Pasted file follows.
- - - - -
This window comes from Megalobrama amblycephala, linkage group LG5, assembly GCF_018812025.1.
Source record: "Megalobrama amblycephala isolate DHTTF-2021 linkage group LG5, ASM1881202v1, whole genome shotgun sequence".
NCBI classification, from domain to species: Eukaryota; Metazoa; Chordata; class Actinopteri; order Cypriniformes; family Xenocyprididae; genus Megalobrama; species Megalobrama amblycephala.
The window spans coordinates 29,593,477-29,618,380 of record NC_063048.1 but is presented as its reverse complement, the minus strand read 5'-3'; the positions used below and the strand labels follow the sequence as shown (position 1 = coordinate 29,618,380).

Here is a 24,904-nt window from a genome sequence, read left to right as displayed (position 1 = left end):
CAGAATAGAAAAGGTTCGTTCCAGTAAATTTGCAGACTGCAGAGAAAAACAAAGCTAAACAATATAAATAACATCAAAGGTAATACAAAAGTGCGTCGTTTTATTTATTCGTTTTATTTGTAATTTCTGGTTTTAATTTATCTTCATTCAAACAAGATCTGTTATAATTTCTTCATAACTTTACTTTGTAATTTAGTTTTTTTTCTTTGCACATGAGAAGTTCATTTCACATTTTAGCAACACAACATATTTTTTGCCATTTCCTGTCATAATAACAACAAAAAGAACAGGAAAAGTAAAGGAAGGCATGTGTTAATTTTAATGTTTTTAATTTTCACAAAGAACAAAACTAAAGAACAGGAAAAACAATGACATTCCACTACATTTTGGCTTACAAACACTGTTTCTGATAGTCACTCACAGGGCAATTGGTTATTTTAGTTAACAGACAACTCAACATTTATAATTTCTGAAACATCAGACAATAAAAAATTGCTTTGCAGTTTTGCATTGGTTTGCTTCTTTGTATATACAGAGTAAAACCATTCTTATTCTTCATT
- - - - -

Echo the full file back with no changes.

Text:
This window comes from Megalobrama amblycephala, linkage group LG5, assembly GCF_018812025.1.
Source record: "Megalobrama amblycephala isolate DHTTF-2021 linkage group LG5, ASM1881202v1, whole genome shotgun sequence".
NCBI classification, from domain to species: Eukaryota; Metazoa; Chordata; class Actinopteri; order Cypriniformes; family Xenocyprididae; genus Megalobrama; species Megalobrama amblycephala.
The window spans coordinates 29,593,477-29,618,380 of record NC_063048.1 but is presented as its reverse complement, the minus strand read 5'-3'; the positions used below and the strand labels follow the sequence as shown (position 1 = coordinate 29,618,380).

Here is a 24,904-nt window from a genome sequence, read left to right as displayed (position 1 = left end):
CAGAATAGAAAAGGTTCGTTCCAGTAAATTTGCAGACTGCAGAGAAAAACAAAGCTAAACAATATAAATAACATCAAAGGTAATACAAAAGTGCGTCGTTTTATTTATTCGTTTTATTTGTAATTTCTGGTTTTAATTTATCTTCATTCAAACAAGATCTGTTATAATTTCTTCATAACTTTACTTTGTAATTTAGTTTTTTTTCTTTGCACATGAGAAGTTCATTTCACATTTTAGCAACACAACATATTTTTTGCCATTTCCTGTCATAATAACAACAAAAAGAACAGGAAAAGTAAAGGAAGGCATGTGTTAATTTTAATGTTTTTAATTTTCACAAAGAACAAAACTAAAGAACAGGAAAAACAATGACATTCCACTACATTTTGGCTTACAAACACTGTTTCTGATAGTCACTCACAGGGCAATTGGTTATTTTAGTTAACAGACAACTCAACATTTATAATTTCTGAAACATCAGACAATAAAAAATTGCTTTGCAGTTTTGCATTGGTTTGCTTCTTTGTATATACAGAGTAAAACCATTCTTATTCTTCATT